News Release

Osmotic pressure and viscosity: anticancer drug efficacy and restricting tumors using LDDS

Peer-Reviewed Publication

Tohoku University

Figure 1

image: This shows the improvement of drug delivery of anticancer drugs by expansion of lymphatic sinus with high osmotic and high viscosity solvents from A to H. view more 

Credit: Tohoku University

Cancer often transfers from its primary lesion to other lesions - clinically referred to as metastasis. In early metastasis, cancer cells invade lymphatic vessels, reach lymph nodes, and proliferate. Conventional chemotherapy for metastatic lymph nodes has limitations because only part of anticancer drug administrated by intravenous injection reaches the metastatic lymph nodes, and the expanded tumors restrict the bloodstream, preventing anticancer drug delivery.

The lymphatic drug delivery system (LDDS) provides an alternative strategy to conventional chemotherapy. Anticancer drugs are injected directly into sentinel lymph nodes under ultrasound guidance. LDDS is also available during intra-operative or image-guided surgery.

Professor Tetsuya Kodama and assistant professor Ariunbuyan Sukhbaatar of the Tohoku University Graduate School of Medical Engineering investigated the effect of osmotic pressure and the viscosity of anticancer drugs on the efficacy of lymph node metastasis treatment in collaboration with Dr Shiro Mori of Tohoku University Hospital. The authors found that optimal osmotic pressure and viscosity ranges significantly improved an antitumor effect.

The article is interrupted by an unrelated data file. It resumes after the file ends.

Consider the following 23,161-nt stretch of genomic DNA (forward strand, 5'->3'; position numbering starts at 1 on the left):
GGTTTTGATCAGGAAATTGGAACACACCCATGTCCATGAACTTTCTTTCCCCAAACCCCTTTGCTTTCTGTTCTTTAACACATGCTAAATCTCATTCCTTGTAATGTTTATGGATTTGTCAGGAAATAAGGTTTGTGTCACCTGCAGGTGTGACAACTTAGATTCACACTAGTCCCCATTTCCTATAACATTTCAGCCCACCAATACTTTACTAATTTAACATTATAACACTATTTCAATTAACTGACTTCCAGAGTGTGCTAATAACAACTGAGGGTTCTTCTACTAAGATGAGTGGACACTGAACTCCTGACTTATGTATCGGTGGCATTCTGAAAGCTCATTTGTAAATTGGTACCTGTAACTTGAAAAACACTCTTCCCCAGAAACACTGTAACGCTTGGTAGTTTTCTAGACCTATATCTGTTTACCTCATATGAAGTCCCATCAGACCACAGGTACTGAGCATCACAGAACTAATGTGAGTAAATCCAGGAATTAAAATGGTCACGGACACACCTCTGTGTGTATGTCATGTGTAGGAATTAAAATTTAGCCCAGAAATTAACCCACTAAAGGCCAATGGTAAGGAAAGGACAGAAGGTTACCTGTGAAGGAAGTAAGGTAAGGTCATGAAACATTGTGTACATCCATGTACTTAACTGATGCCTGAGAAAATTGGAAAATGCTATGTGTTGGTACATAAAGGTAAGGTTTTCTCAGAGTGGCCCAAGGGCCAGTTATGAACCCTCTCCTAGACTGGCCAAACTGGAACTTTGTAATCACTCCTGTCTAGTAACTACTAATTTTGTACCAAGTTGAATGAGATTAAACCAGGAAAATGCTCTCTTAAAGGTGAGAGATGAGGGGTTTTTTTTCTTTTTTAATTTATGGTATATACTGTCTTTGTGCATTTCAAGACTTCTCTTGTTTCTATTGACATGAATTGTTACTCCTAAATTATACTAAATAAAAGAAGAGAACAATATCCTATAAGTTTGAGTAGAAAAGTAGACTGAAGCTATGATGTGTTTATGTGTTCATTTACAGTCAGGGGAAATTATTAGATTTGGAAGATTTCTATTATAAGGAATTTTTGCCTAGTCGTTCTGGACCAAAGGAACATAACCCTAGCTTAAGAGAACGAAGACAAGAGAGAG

This improvement could be explained as follows: the hyperosmotic fluid injected into the tumor-draining lymph nodes may increase the inflow of liquid components from blood vessels and high endothelial venules. Anticancer drugs with higher osmotic fluid could also flow in the efferent lymphatic vessels and the case expansion of lymphatic channels and vessels, allowing anticancer drugs to target tumor cells (Figure 1). Moreover, the optimized anticancer drugs of LDDS could target not only sentinel lymph nodes but also downstream lymph nodes with a high risk of secondary metastasis.

In summary, treatment using LDDS optimizes the physical properties of anticancer drugs, osmotic pressure and viscosity; improves the treatment efficacy; and restricts the spread of tumors in lymph node metastasis. It is anticipated these optimal ranges will be a starting point for developing more effective drug regimens to treat metastatic lymph nodes with the LDDS.

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